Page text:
This is the final, full size “on” layer that shows the interaction of all the layers. I did not add typography to this, as I wanted Photoshop (and not Fireworks) to set the final type so I could carefully control the kerning between letters as I had to get it just right, as well as the aliasing. Fireworks CS3, as any Fireworks user knows (before CS5) has a lousy type engine.
We removed the vector reflection, which is filled with white and white set to transparent, giving it the fade out effect. One great strength of Fireworks is the ease of which you can create and edit gradients on vector objects that have transparencies in it.
I removed the flat black circle to reveal another simple circle filled with a gradient.
I turned off a dupe of the orange ring. It’s subtle, but if you look at this image and the preceding one, you’ll notice the preceding image has more orange glow casting ambient light on to the lower part of the bevel of the button.
Here, I’ve turned off the inner area of the button that is “scooped out” in the preceding image. Notice how the “scoop” circle above has a slight glow which adds white to the “rim”. It’s this complicated interaction between glows and gradients that gives wonderful, sometimes accidental effects.
Another orange glow layer has been turned off. Notice how there is almost no ambient orange on the underside of the button, but there is some at the top of the button.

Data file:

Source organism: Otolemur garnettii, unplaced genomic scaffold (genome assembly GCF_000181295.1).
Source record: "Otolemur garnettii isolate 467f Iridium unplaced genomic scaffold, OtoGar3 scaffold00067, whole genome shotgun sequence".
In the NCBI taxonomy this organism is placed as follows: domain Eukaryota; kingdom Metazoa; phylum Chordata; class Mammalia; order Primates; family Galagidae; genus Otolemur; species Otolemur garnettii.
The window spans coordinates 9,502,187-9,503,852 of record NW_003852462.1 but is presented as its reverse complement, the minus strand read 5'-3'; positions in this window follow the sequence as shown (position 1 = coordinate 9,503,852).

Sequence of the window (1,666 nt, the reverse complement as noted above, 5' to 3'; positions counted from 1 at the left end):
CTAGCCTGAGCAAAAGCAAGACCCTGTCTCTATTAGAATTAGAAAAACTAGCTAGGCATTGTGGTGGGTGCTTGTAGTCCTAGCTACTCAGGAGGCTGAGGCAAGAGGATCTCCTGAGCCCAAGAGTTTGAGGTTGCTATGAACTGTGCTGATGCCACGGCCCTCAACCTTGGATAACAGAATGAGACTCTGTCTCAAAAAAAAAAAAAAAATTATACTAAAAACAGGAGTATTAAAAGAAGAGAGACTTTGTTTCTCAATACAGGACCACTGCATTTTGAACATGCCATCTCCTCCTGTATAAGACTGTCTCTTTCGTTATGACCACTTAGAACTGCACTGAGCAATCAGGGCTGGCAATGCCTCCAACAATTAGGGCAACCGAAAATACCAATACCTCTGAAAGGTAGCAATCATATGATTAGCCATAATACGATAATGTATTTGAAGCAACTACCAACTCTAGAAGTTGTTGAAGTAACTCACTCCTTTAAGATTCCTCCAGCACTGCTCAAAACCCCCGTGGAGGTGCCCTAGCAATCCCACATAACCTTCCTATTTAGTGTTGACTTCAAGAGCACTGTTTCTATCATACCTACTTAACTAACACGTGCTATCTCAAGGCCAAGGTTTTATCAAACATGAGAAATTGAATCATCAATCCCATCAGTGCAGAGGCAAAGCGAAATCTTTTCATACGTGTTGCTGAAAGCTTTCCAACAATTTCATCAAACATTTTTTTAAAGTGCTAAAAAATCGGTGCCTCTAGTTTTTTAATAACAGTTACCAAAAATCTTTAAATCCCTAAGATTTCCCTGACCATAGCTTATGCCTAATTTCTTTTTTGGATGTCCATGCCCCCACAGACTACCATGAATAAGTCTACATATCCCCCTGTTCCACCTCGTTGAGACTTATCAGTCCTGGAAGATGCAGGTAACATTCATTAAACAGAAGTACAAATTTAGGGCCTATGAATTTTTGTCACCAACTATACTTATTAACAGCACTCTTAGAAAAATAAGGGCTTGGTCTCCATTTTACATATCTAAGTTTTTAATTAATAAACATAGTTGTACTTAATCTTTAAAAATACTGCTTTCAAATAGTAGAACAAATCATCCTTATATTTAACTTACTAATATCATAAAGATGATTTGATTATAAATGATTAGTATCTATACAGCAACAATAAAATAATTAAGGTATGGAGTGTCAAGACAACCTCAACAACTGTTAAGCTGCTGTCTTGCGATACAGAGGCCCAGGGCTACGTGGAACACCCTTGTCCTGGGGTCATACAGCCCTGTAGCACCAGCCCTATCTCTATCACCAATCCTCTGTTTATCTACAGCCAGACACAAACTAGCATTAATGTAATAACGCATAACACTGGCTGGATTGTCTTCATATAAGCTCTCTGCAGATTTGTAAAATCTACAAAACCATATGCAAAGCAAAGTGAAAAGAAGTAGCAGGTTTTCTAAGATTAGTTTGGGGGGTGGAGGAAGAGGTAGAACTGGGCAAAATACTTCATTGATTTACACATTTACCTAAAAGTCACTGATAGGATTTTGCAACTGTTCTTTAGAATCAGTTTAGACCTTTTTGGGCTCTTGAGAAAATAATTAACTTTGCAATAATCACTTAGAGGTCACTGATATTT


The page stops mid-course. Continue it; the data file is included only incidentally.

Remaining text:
The large fundamental black gradient circle with black inner glow has been turned off. We now see the base orange shape (arbitrary color) with a stroke of orange, and a slight glow.
Here, we just have the base circle I started with.
I deleted the orange circle to reveal a set of black circles with have their shadows and glows interacting for a complex shadow that simulates diffuse lighting coming from a few different directions.
How did this get here? At some point, I grabbed the shape used up higher in the layers that had the right glow on it, and I duped a copy to the back and played with it’s shadows yet again. I do this a lot, not caring what is in the layers that I can’t see, kind of like how a clay sculptor doesn’t care what some parts of his wireframe actually look like.
Messing with a few more shadows…
This layer supports a hard, dark shadow that is important for the contrast it creates.
The final layer here is one of the oft-duped circles but with a motion blur at a slight angle.
And finally, our base metal texture.
And to recap, the final “glow” image once more:
Putting it all together
The process of creating realistic graphics using vectors is a very personal, customized, iterative process that requires the use of the following tools and tricks:
- gradients with transparency
- translucent layers
- multiple dupes of core shapes with different effects applied to them to create complex visual interactivity.
The Flemish Renaissance painting Masters developed a technique of painting that relied on optical mixing of layers and colors to achieve their depth and brilliancy. I’ve applied some of those same concepts here, as it’s most important to realize you can’t get the right effect with just one simple shape and effect layer. Let the layers mix for you and dazzle you with unexpected exhuberance!
You can see the “real” button live in use on a client site if you’d like.